Fulfillment of Bible Prophecy

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Fulfillment of Bible Prophecy
You ask, “How difficult would it have been for the Gospel writers to tell the story of Jesus’ life so as to make it conform to Old Testament prophecy?”74 While this may appear simple to you, neither the writers, nor any individuals prior to them who may have known Jesus’ family personally, had the ability to direct the events of, say, Jesus’ birth, in such a way as to convince both Joseph and Mary that this was a normal birth. You claim, with respect to the virgin birth, that Luke and Matthew “relied upon the Greek rendering of Isaiah 7:14. The Hebrew text of Isaiah uses the word ‘almâ, however, which simply means ‘young woman,’ without any implication of virginity.”75

    Therefore the Lord himself will give you a sign: The virgin will be with child and will give birth to a son, and will call him Immanuel. - Isaiah 7:14
The Hellenistic ruler of the Egyptian Ptolemaic Empire, Ptolemy II Philadelphus of Alexandria commissioned the Greek rendering of the Hebrew Scriptures in the 260s BC, quite some time before the birth of Christ. The translators were a group of seventy-two Jewish Rabbis, six elders from each of the twelve tribes of Israel,76 all highly respected for their work. The non-Christian historian Josephus and the ancient philosopher Philo both ascribed divine inspiration to the translators of the Septuagint.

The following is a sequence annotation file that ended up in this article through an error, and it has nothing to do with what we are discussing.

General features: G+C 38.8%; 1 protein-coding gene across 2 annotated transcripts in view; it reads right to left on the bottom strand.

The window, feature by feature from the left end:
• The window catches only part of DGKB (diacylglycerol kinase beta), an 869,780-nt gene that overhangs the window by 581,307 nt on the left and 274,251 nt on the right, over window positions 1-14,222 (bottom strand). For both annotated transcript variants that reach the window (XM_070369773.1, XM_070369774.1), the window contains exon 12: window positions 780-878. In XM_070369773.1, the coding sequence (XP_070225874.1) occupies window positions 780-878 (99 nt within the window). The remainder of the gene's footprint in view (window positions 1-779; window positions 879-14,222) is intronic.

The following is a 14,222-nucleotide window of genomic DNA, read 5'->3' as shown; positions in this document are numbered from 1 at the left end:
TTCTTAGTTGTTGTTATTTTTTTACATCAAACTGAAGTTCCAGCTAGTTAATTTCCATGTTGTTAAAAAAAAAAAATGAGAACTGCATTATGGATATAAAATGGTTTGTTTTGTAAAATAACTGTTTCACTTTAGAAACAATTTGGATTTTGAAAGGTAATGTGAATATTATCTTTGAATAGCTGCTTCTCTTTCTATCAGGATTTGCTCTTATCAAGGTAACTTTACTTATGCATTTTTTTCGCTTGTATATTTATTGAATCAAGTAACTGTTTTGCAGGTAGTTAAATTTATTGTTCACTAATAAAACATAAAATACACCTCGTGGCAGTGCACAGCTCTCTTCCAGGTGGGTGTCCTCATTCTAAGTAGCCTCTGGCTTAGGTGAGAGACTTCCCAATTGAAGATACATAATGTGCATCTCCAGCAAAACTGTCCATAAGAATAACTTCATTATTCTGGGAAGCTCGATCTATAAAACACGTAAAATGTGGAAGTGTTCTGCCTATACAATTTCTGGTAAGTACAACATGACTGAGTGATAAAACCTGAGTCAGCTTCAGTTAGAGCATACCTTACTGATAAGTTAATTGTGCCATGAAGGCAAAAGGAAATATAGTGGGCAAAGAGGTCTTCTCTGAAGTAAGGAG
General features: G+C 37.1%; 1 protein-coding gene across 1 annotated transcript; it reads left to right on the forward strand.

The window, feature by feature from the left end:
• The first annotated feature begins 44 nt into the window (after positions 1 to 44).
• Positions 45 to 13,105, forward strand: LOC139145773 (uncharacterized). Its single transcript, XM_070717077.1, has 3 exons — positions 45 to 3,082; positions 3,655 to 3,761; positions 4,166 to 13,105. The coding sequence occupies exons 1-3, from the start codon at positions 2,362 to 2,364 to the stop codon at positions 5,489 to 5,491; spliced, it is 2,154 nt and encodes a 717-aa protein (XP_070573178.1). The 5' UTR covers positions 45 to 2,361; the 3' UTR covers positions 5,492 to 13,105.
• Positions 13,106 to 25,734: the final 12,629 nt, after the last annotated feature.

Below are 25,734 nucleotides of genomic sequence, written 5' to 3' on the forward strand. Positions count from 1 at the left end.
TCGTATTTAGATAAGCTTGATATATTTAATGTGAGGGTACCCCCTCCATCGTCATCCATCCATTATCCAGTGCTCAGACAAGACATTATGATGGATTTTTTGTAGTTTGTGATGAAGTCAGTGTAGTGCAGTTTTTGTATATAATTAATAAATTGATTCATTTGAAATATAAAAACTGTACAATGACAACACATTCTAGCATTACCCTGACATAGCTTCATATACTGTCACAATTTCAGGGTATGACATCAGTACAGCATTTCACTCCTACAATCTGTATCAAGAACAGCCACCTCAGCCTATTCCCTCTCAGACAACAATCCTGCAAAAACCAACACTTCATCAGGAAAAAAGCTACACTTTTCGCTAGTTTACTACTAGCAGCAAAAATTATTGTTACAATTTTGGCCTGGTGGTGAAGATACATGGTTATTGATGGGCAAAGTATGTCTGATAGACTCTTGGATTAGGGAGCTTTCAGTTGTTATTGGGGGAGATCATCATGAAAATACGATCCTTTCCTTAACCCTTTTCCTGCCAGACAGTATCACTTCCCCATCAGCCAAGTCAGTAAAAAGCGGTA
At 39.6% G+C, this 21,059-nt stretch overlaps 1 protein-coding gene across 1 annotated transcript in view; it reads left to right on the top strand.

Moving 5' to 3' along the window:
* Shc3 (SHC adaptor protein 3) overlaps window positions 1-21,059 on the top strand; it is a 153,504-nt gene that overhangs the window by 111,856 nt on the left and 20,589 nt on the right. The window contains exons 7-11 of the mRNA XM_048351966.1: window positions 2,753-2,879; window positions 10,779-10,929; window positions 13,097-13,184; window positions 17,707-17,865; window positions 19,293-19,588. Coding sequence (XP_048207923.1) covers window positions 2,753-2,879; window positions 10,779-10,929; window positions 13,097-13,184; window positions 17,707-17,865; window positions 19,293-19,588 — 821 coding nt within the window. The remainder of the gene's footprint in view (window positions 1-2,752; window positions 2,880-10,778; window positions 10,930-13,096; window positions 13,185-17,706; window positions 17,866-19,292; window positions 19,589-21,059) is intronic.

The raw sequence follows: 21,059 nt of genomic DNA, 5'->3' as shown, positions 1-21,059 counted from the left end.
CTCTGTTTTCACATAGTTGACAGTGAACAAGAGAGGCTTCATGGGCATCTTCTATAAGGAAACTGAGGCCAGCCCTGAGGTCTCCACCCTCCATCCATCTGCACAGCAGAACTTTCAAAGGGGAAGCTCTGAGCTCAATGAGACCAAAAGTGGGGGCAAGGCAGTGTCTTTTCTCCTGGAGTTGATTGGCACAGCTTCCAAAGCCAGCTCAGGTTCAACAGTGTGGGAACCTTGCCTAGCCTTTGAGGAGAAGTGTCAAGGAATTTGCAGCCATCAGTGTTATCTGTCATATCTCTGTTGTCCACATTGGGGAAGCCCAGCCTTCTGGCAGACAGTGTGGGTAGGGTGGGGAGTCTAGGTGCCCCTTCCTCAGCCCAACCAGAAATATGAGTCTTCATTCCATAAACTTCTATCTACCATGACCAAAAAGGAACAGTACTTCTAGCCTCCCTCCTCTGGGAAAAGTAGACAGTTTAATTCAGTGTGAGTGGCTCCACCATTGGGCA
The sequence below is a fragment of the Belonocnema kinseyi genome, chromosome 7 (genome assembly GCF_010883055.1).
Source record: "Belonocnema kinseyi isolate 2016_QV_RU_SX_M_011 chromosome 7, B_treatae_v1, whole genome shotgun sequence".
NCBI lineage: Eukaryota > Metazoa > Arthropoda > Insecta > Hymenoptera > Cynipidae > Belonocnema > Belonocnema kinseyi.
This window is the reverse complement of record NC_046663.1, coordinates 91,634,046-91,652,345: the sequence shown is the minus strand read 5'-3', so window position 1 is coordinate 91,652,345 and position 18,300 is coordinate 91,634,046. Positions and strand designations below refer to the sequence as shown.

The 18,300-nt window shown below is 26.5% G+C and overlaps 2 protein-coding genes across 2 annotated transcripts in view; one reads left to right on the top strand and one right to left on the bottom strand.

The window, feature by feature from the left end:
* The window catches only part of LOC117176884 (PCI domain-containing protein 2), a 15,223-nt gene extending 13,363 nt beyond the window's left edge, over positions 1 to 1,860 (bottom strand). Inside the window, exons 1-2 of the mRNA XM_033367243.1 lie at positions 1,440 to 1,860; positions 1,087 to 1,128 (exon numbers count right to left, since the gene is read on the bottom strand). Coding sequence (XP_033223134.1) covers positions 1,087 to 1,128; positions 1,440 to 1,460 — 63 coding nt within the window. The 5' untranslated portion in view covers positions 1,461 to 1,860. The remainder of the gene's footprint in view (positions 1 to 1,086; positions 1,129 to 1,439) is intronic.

The Dead Sea Scrolls found in Qumran in 1947 included many fragments that agreed closely with the Septuagint, attesting to its place of honor among ancient translations. One of the scrolls found in Qumran also contained “a complete manuscript of the Hebrew text of Isaiah. It is dated by paleographers around 125 BC.”77
    The Hebrew word in the text that is translated virgin is "almah." It has a definite article in Hebrew as can be seen in the last word in the first line in the Hebrew text above. It is "ha'almah" or literally "the virgin." Only after the beginning of the Christian dispensation did Jewish scholars insist that the word means a young woman who is not necessarily a virgin and therefore they say a virgin birth was not predicted. Irenaeus is the first one to answer that argument and his points have not been improved upon. One of the most telling arguments he uses is that the Septuagint translators not only translated the verse here but they told what it meant, to them, before the advent of Jesus.78
The Septuagint authors translated the Hebrew word ‘almâ into the Greek word parthenos, strictly translated “virgin.” Note also that the verse indicates that a sign would be given. Most would not consider such a common event as a “young woman giving birth” a sign. However, the uniqueness of a virgin giving birth would deem the event worthy of such a designation.79

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Footnotes:
74 Sam Harris, p. 57.
75 Ibid., p. 58.
76 F.F. Bruce, The Books and the Parchments (Westwood: Fleming H. Revell, 1963), p. 146-147.
77 Josh McDowell, Evidence That Demands a Verdict (San Bernardino, CS: Here’s Life, 1979), p. 58.
78 http://www.ao.net/~fmoeller/7-8.htm#alma.
79 See also http://www.hadavar.org/antimissionary4.html and http://www.asia.si.edu/exhibitions/online/ITB/html/earliestScriptures.htm.


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